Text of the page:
After a race in Iowa that was nearly as close as you can get, and a town hall meeting where both claimed the title of “progressive,” former Secretary of State Hillary Clinton and Sen. Bernie Sanders, (I-Vt.), will meet face-to-face Thursday night in a debate in New Hampshire.
The tone of the campaigns of the two remaining candidates for the Democratic nomination for president, former Maryland Gov. Martin O’Malley dropped out of the race, have sharpened some, with Sanders questioning Clinton’s claim she is a progressive candidate and she saying she will protect Obamacare from Sanders’ plans to “start over” with health care reform.
The debate was not on the original Democratic debate schedule. It was proposed by NBC and Clinton agreed then had to talk Sanders into joining her. Since then, the Democratic National Committee has sanctioned the event, something Democratic National chairwoman Debbie Wasserman Schultz had vowed not to do.
Here’s a quick look at how and what to watch for in Thursday’s debate
When: Thursday, Feb. 4
Where: Durham, N.H.
What time: Pre-debate coverage starts at 8 p.m. (ET) on MSNBC. The debate starts at 9 p.m. (ET)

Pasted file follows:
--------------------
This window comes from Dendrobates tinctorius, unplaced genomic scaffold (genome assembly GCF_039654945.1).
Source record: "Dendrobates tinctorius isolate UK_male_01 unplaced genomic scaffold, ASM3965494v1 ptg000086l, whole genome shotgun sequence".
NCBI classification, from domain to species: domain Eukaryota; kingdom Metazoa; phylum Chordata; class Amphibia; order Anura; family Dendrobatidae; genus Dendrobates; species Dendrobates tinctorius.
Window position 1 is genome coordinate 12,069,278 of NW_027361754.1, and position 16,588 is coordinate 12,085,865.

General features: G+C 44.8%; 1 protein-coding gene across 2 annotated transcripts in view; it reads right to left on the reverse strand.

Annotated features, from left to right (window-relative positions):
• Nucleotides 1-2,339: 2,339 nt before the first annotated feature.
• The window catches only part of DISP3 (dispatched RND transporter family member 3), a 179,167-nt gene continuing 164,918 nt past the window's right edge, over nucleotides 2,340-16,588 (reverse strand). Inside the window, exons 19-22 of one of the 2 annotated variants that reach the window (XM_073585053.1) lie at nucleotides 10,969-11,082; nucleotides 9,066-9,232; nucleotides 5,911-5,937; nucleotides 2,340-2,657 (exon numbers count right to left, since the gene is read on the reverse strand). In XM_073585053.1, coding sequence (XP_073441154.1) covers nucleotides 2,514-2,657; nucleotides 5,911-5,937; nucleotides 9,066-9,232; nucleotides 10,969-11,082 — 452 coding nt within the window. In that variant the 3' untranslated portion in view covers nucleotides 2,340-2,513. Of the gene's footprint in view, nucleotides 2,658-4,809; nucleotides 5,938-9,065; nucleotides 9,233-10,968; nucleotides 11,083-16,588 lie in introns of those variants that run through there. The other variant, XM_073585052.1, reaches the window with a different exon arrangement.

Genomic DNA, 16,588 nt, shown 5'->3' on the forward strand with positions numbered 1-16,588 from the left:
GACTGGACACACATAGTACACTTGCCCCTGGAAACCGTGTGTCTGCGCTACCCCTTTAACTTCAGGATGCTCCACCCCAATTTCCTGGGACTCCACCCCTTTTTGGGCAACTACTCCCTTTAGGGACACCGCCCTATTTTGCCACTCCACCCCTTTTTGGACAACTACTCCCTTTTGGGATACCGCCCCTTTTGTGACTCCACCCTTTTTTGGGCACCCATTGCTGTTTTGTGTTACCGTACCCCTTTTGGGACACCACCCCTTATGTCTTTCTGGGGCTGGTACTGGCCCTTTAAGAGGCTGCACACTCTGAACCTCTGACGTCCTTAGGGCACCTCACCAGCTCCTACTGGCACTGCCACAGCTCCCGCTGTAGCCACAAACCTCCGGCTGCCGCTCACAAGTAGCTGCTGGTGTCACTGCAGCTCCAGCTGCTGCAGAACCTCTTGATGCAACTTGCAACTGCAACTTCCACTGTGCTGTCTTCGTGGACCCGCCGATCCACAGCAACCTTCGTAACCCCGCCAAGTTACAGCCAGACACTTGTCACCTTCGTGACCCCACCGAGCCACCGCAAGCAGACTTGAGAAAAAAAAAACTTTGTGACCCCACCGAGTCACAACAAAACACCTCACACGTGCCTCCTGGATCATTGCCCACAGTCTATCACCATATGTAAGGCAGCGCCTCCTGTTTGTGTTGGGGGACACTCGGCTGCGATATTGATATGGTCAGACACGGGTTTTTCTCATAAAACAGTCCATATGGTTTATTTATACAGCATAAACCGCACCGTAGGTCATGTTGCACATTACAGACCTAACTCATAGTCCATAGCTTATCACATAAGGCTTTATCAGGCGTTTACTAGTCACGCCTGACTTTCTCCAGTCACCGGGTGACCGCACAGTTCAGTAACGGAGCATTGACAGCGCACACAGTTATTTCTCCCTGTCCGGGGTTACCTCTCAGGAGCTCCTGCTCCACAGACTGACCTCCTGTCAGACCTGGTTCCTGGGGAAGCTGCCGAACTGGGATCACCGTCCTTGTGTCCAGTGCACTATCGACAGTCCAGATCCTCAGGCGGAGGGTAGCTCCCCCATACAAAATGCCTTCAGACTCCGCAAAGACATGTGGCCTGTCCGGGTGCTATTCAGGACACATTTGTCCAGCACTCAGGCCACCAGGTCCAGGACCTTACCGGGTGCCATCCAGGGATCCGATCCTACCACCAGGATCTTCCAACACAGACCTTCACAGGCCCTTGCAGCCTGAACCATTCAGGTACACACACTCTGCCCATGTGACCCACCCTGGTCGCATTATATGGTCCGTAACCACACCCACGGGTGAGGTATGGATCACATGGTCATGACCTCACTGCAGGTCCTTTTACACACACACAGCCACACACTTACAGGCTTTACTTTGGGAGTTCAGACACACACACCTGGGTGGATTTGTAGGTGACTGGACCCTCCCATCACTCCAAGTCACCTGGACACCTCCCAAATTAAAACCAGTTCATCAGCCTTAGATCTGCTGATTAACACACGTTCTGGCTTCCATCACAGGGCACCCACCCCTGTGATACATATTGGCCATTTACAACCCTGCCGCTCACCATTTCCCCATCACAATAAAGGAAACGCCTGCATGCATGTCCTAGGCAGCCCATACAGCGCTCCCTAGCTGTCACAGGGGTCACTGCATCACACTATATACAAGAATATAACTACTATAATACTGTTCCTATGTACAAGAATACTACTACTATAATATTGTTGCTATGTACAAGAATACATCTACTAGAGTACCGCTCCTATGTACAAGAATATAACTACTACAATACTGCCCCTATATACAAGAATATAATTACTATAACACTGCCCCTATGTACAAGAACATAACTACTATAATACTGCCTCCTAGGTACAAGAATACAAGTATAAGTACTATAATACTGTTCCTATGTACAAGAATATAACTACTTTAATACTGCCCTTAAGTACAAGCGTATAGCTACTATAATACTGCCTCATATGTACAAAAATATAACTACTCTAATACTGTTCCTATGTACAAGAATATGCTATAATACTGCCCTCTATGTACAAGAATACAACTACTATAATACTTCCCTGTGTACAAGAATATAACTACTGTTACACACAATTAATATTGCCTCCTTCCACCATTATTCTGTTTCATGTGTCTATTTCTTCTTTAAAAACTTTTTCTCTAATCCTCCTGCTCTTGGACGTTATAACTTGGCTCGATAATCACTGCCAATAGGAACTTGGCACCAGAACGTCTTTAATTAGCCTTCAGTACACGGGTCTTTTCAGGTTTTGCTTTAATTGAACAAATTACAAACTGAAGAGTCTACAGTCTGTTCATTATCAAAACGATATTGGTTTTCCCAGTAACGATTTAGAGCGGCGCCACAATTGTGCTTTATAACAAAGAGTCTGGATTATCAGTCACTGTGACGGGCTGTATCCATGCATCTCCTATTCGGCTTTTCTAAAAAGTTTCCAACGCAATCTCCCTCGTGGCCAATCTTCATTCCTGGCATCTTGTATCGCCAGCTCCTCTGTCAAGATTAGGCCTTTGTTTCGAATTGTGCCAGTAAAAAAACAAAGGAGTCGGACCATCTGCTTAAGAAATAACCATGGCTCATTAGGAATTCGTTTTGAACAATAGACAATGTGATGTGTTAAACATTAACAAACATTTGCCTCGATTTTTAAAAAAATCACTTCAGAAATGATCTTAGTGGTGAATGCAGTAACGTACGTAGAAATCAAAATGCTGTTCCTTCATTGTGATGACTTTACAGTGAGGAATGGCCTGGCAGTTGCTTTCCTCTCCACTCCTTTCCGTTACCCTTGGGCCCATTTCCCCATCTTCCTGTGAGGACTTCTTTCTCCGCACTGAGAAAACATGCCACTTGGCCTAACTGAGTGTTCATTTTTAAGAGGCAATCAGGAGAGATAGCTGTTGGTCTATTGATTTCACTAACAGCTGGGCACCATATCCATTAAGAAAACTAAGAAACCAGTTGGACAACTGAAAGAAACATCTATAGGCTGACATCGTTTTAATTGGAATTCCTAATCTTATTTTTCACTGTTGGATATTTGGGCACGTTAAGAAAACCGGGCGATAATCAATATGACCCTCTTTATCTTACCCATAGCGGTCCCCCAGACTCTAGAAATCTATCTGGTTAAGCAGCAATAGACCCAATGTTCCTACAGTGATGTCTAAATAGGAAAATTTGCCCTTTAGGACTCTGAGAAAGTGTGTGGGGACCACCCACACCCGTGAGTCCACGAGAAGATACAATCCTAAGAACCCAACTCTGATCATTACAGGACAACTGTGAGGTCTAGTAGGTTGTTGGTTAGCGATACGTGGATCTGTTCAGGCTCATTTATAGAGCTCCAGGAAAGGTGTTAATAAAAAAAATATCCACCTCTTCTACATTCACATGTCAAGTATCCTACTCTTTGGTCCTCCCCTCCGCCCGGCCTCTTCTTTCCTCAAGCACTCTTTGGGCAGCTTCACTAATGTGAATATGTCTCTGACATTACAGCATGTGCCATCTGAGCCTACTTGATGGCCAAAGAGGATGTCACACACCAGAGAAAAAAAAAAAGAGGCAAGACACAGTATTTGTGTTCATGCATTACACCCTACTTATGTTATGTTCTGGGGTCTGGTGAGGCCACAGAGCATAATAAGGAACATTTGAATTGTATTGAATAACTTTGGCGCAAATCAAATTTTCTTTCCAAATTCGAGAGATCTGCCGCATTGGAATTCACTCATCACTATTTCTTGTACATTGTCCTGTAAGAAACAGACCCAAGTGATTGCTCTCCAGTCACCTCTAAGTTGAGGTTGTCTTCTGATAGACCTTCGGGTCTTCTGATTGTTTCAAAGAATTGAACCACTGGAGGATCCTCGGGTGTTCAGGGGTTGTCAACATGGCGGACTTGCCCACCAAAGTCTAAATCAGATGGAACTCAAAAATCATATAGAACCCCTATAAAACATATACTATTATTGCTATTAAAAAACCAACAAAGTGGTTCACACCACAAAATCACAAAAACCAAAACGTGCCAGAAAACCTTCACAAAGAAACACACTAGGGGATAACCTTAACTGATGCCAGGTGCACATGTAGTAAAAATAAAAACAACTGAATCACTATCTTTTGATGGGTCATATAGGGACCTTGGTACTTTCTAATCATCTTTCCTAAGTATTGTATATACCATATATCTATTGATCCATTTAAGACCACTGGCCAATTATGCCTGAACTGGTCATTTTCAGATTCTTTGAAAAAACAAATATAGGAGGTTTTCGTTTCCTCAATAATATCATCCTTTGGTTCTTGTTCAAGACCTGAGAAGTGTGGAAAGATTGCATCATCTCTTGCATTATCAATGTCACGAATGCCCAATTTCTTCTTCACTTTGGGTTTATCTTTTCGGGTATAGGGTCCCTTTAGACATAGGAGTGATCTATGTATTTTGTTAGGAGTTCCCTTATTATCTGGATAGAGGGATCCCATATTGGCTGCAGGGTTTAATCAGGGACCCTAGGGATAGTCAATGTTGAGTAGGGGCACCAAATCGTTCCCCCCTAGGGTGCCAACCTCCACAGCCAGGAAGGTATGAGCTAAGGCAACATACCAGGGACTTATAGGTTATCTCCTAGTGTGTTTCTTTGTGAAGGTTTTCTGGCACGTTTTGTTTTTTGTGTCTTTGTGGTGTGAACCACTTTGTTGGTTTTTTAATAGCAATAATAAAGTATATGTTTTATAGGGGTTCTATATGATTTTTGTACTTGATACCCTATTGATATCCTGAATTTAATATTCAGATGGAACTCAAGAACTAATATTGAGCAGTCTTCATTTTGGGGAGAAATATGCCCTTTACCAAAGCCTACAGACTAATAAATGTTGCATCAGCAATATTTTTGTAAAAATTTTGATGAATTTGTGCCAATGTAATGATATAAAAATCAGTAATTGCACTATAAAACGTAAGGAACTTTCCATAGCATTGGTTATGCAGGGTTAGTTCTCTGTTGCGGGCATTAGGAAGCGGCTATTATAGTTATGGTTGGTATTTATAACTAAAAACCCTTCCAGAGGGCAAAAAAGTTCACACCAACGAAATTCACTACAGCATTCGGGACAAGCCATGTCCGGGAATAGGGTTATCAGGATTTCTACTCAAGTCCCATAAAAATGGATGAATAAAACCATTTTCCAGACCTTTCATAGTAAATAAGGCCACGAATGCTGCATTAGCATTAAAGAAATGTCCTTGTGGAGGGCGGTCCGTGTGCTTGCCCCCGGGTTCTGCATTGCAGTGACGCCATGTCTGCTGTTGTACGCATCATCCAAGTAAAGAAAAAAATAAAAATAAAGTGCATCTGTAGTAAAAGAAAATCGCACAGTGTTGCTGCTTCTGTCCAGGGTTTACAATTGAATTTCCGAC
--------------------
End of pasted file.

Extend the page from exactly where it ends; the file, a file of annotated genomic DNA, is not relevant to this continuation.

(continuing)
Hosted by: MSNBC
Airs on: The debate airs on MSNBC which you can find on channel 356 on DirecTV; 209 on Dish Network; 215 on AT&T U-verse
Live stream: The debate will be streamed live here.
Moderators: Chuck Todd, host of “Meet the Press,” and MSNBC host Rachel Maddow will moderate the debate.
Who's in: With Martin O’Malley bowing out of the race, it’s Sen. Bernie Sanders and former Secretary of State Hillary Clinton who will debate Thursday. Below are links to their websites.
While we don't know for sure, the likely issues to be raised in the debate include:
1. The Iowa caucuses – Clinton once had a commanding lead there, but ended up barely squeaking by Sanders.
2. Big money – Who is donating to which campaign; Sanders says Clinton will be beholding to big-money donors if she wins.
3. National security – Clinton says she is the one, and only one, with the national security experience the country needs
4. Taxes – Sanders says he will raise taxes to give everyone free health care, but that you’ll save more money in the end because the taxes will be less than health care premiums.
5. Health care – See No. 4
When's the next one:
The next Republican debate is Saturday, Feb. 6 at 8 p.m. (ET). It will be held at Saint Anselm College in Manchester, N.H. It is sponsored by ABC News and the IJReview. David Muir and Martha Raddatz are the moderators.
The next Democratic debate will be on Feb. 11, at University of Wisconsin-Milwaukee. It will be hosted by the Public Broadcasting System and be moderated by Gwin Ifill and Judy Woodruff. It will begin at 9 p.m. (ET).
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